1 The 11 hour figure is based on driver surveys and includes the total work shift. Trip sheet studies have found that the elapsed time from the beginning of the first passenger trip to the end of the last one averaged 10.1 hours in November 1990. Subtracting breaks, drivers worked an average of 9.2 hours a day in November 1990. See Bruce Schaller, "Taxicab Fact Book, 3rd Edition," Taxi and Limousine Commission, May 1994, page 31.

2 William Mersey, "Wanted: a New Deal for Cabbies," New York Times, June 19, 1994.

3 Edward G. Rogoff, "Don't Raise the Taxi Fares," New York Times, October 30, 1995.

4 Edward G. Rogoff, "Taken for a Ride by the Taxi Fare Hike," New York Times, March 28, 1987.

5 New York Times (editorial), "Consider the Cabbies," September 24, 1995.

6 Ibid.

7 New York Times (editorial), "Taxi Reform, Again," March 31, 1986.

8 New York Times (editorial), "Cab Service, Still Shabby," May 27, 1990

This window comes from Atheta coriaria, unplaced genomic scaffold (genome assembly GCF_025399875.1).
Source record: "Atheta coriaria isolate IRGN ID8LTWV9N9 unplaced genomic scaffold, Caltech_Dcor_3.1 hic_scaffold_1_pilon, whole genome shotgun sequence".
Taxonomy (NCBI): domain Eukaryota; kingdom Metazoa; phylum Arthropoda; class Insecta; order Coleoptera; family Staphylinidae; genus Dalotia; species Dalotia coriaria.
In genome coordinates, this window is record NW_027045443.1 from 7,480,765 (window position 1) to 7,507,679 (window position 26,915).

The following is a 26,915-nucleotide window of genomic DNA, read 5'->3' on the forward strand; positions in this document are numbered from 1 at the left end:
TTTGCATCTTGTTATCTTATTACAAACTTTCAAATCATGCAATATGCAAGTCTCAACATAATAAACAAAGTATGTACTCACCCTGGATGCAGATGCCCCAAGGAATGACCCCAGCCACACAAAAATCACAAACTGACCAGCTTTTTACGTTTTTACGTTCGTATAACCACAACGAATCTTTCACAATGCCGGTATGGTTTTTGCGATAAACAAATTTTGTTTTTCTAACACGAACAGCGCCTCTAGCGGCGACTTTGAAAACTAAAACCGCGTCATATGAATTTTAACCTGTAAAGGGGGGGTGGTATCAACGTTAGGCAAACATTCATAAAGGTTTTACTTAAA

9 New York Times (editorial), "The Taxi Industry Wins Again," December 10, 1989.

10 Elizabeth Roistacher, "The New York City Taxi Industry: What Price Medallions?" City Almanac, Summer 1988, pages 7 and 13.

11 Edward G. Rogoff, "Regulation of the New York City Taxicab Industry," City Almanac, August 1980, page 4.

12 Article III, section 11(a) of the Haas Act stated that the Hack Bureau may issue additional licenses after making a determination of public convenience, welfare and necessity.

13 For example, Rogoff states flatly that, "The question of how to increase their number [of cabs] if needed in the future . . . was not considered." City Almanac, page 4.

14 There was also a small increase of 10 cents per trip effective in July 1984, adopted to cover the cost of new electronic taximeters.